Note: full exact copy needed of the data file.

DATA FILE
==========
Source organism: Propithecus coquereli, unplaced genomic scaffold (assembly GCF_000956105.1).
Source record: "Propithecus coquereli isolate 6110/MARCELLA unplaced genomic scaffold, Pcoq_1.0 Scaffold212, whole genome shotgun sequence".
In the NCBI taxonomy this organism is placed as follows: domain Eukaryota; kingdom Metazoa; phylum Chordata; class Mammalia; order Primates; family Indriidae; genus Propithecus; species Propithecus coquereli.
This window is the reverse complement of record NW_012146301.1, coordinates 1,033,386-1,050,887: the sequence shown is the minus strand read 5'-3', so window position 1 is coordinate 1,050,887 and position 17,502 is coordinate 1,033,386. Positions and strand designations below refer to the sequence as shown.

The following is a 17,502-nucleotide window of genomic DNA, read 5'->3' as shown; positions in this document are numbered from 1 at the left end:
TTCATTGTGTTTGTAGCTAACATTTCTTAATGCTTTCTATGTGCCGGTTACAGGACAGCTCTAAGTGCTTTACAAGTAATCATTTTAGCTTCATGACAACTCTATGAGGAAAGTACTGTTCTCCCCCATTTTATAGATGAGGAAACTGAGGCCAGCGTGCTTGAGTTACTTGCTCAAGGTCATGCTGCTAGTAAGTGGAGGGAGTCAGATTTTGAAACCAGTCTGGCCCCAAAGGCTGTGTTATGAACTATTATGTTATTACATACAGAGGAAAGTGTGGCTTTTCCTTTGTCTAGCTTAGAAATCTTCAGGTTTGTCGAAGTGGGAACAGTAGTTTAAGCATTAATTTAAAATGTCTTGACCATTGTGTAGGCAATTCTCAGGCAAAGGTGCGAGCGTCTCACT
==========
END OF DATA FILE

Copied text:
Source organism: Propithecus coquereli, unplaced genomic scaffold (assembly GCF_000956105.1).
Source record: "Propithecus coquereli isolate 6110/MARCELLA unplaced genomic scaffold, Pcoq_1.0 Scaffold212, whole genome shotgun sequence".
In the NCBI taxonomy this organism is placed as follows: domain Eukaryota; kingdom Metazoa; phylum Chordata; class Mammalia; order Primates; family Indriidae; genus Propithecus; species Propithecus coquereli.
This window is the reverse complement of record NW_012146301.1, coordinates 1,033,386-1,050,887: the sequence shown is the minus strand read 5'-3', so window position 1 is coordinate 1,050,887 and position 17,502 is coordinate 1,033,386. Positions and strand designations below refer to the sequence as shown.

The following is a 17,502-nucleotide window of genomic DNA, read 5'->3' as shown; positions in this document are numbered from 1 at the left end:
TTCATTGTGTTTGTAGCTAACATTTCTTAATGCTTTCTATGTGCCGGTTACAGGACAGCTCTAAGTGCTTTACAAGTAATCATTTTAGCTTCATGACAACTCTATGAGGAAAGTACTGTTCTCCCCCATTTTATAGATGAGGAAACTGAGGCCAGCGTGCTTGAGTTACTTGCTCAAGGTCATGCTGCTAGTAAGTGGAGGGAGTCAGATTTTGAAACCAGTCTGGCCCCAAAGGCTGTGTTATGAACTATTATGTTATTACATACAGAGGAAAGTGTGGCTTTTCCTTTGTCTAGCTTAGAAATCTTCAGGTTTGTCGAAGTGGGAACAGTAGTTTAAGCATTAATTTAAAATGTCTTGACCATTGTGTAGGCAATTCTCAGGCAAAGGTGCGAGCGTCTCACT